Letters to Holly

Monday, August 24

A New Blog Presentation

Big thunderstorms shut down our satellite TV for only the third time ever. We gave up on broadcasts and continued watching the West Wing DVDs. Within four episodes, the show breaks away from the breezy style and gets down to business. Some of the crest-swelling rhetoric is ham-fisted now, but the cadence of the the dialogue is rock solid. I miss Toby Ziegler. That character needs to be moved to another show as Richard Belzer's Detective Munch drifted from Homicide to X-Files to Law and Order: SVU. Toby doesn't get cute office flirts or abstract ruminations. He's is a laser for political reality and Constitutional dogma. He's driven and bitter and committed to proper government. I'm moved to write a fan letter.

I gave blood on Saturday at a local church. I didn't make an appointment and took along the John Adams book to wait for my extractions. I'm a pro at this now; I could take someone else's blood if I had to. Your Sis planned for us to see Inglorious Basterds after she managed her schoolwork, and I whittled the day away with chores.

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Now we present our new movie-review feature hosted by the original and latest toy versions of Bossh, the Empire Strikes Back lizard bounty hunter. We call it Bossh Office.

Today's film: Inglorious Basterds

Surly Bossh: What. The. Hell? No one told me this thing was subtitled! Like I can read anyway. I don't even speak whatever it is people speak in Star Wars. Interlac? Skywalkese? I'm a lizard, people. I speak lizard. And a scoash of Esperanto. I don't speak German or French, and I don't want to hear three hours of people speaking German or French. No one mentioned this in the ads. This was Das Boot all over again. I'm so in a snit.

Chipper Bossh: Chill, dude. It's an authentic immersion into the languages of WWII. I was fascinated by watching people act beyond the limitations of language. After an hour, I was practically speaking French myself. I haven't been able to do that since high school.

Surly Bossh: Yeah, and after that 90 minutes, you had another 90 to go. This fucker's interminable. You want to learn French? Try this: The film is el longo. No one told me this either. By the time Brad Pitt showed up in Germany, my bladder wanted to run screaming like a mousedroid.

Chipper Bossh: And how about Pitt? Good to see him doing comedy again. He's always funny. He can play dumb like no one else.

Surly Bossh: How about he's in the movie for about ten minutes? The whole film is people sitting around tables and having half-hour conversations. Then the director remembers, "oh, yeah, I've got funny Americans around here somewhere," and we get them for about three seconds.

Chipper Bossh: It's not about them.

Surly Bossh: The f'ing film is NAMED for them! It's not Inglorious Nazi People! It's not Surreptitious French Businesswomen! I paid for Basterds!

Chipper Bossh: And we got them. But we have to see why the Nazis are so bad and how they interact with conquered France. A tone must be set. Besides, that SS officer actor did a great job. He was charming and competent and clever.

Surly Bossh: He rocked the casbah is what he did.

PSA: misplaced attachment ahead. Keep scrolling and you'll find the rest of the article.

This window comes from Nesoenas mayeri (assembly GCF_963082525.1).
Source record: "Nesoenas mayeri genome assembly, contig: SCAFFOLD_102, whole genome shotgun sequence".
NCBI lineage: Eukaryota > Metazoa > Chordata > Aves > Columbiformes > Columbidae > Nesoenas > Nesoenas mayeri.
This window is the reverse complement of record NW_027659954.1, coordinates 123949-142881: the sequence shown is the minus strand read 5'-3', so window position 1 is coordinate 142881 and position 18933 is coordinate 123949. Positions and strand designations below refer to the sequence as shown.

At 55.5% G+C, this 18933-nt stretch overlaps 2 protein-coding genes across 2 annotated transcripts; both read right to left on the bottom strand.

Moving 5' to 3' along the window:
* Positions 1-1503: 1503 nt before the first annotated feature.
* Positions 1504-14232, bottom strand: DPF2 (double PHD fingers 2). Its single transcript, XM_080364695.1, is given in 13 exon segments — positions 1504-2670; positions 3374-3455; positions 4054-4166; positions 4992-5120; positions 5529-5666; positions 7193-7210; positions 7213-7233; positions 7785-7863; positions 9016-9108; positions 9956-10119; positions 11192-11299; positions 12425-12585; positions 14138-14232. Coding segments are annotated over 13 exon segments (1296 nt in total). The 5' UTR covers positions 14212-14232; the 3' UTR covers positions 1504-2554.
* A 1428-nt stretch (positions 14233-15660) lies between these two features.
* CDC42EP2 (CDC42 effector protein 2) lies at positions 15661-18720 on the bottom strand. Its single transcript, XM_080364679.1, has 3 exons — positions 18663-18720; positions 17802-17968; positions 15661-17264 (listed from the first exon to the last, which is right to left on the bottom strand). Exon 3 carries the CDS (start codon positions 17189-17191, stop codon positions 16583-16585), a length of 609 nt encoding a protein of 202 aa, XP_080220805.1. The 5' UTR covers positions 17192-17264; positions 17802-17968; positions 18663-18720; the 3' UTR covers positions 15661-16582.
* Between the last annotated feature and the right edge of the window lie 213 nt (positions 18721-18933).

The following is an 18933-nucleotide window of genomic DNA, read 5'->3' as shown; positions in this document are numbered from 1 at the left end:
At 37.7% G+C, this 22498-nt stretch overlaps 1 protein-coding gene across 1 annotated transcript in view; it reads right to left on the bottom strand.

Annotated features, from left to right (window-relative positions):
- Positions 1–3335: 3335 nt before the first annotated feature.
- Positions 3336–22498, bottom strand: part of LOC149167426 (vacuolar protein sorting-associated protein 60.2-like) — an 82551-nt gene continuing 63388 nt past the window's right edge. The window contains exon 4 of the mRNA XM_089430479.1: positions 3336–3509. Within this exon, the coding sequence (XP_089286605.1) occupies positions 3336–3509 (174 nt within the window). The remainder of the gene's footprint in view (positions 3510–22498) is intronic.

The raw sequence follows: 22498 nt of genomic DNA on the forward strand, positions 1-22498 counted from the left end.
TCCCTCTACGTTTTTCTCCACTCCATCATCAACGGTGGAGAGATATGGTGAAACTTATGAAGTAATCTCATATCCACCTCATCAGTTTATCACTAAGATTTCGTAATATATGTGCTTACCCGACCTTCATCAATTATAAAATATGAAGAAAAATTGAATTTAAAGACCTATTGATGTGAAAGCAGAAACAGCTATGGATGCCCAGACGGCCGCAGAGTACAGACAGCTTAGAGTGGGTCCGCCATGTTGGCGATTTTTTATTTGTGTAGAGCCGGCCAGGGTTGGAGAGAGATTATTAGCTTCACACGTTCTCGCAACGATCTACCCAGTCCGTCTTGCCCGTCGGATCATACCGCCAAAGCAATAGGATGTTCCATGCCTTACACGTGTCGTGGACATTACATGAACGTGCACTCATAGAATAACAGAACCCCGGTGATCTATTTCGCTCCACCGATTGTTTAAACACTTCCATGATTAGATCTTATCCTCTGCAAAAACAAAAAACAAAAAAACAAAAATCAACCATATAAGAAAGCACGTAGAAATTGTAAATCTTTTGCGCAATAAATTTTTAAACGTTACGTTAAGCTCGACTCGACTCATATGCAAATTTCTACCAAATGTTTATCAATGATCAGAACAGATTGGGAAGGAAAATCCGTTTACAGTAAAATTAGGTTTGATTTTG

Chipper Bossh: But we never forgot he was evil, and we awaited his hopeful bad end. Tarantino is great at presenting complex characters who show us why they are good or bad. Or a mix of both. The whole film is about complexity. These people have to be smart to survive this war. Everyone does. The film shows us smart people matching wits in polite conversation and on the front lines. It's about violence of the will and the hand.

Surly Bossh: And that violence was awesome! Lots of blood and gore. Kick ass.

Chipper Bossh: I could have done without it, but I suppose this is what we get from Tarantino.

Surly Bossh: Dude, we're cold-blooded. We're supposed to like violence.

Chipper Bossh: Oh, I didn't demand a refund or anything. Tarantino doesn't flinch from either free-flowing conversation or the evil that men do. Some are saying this is his best film, but I think it's too early to tell. Still, it's a satisfying film that made me squirm and laugh in the same minute, and that's good filmmaking. There were some touches that were unmistakably Tarantino's, and I enjoyed them all.

Surly Bossh: I enjoyed maybe ten percent of this film because those scenes were what I thought the whole film would be. Instead, we get heaps of tense yap-yap and David Bowie on the soundtrack. Bowie? In a WW II movie? Gimme a break. Surly Bossh out.

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I knew Sunday would be a big day for yardwork, and I skipped running this weekend. I'm also going back to the fall running schedule for the evenings. I can't run with all this impending school traffic. In the mornings now, I'll go back do daily drawing.

The garden was hammered by the rain, and we lost some plants. I weeded it Sunday. How much rain did we have? I'm growing kelp. I mixed coffee grounds, compost, and soil to brace the surviving plants. Later that day I mowed and weeded the yard, and I rewarded myself with the rare Pepsi.

I plucked a bell pepper and some jalapenos for the stir fry, adding carrots from a neighbor's garden. Now I stripped all the seeds out of the jalapenos. I know I did. Still, I was ablaze when we ate the meal. Sweating. Sniffing. Crying. My voice cracked. This was inhuman. But tasty.

Your Sis has today to go before she gets students, and she's mostly ready. This weekend allowed her to batten down the necessaries.

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